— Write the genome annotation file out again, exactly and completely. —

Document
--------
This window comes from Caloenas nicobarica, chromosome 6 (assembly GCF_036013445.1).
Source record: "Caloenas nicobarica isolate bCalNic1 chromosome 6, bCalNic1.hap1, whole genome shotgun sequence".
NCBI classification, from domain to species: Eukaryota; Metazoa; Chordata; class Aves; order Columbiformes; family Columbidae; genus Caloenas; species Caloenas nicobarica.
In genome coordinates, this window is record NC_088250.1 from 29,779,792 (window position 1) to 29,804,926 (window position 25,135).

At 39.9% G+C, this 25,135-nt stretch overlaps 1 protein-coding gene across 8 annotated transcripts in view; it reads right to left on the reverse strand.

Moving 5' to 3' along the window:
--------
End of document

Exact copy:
This window comes from Caloenas nicobarica, chromosome 6 (assembly GCF_036013445.1).
Source record: "Caloenas nicobarica isolate bCalNic1 chromosome 6, bCalNic1.hap1, whole genome shotgun sequence".
NCBI classification, from domain to species: Eukaryota; Metazoa; Chordata; class Aves; order Columbiformes; family Columbidae; genus Caloenas; species Caloenas nicobarica.
In genome coordinates, this window is record NC_088250.1 from 29,779,792 (window position 1) to 29,804,926 (window position 25,135).

At 39.9% G+C, this 25,135-nt stretch overlaps 1 protein-coding gene across 8 annotated transcripts in view; it reads right to left on the reverse strand.

Moving 5' to 3' along the window: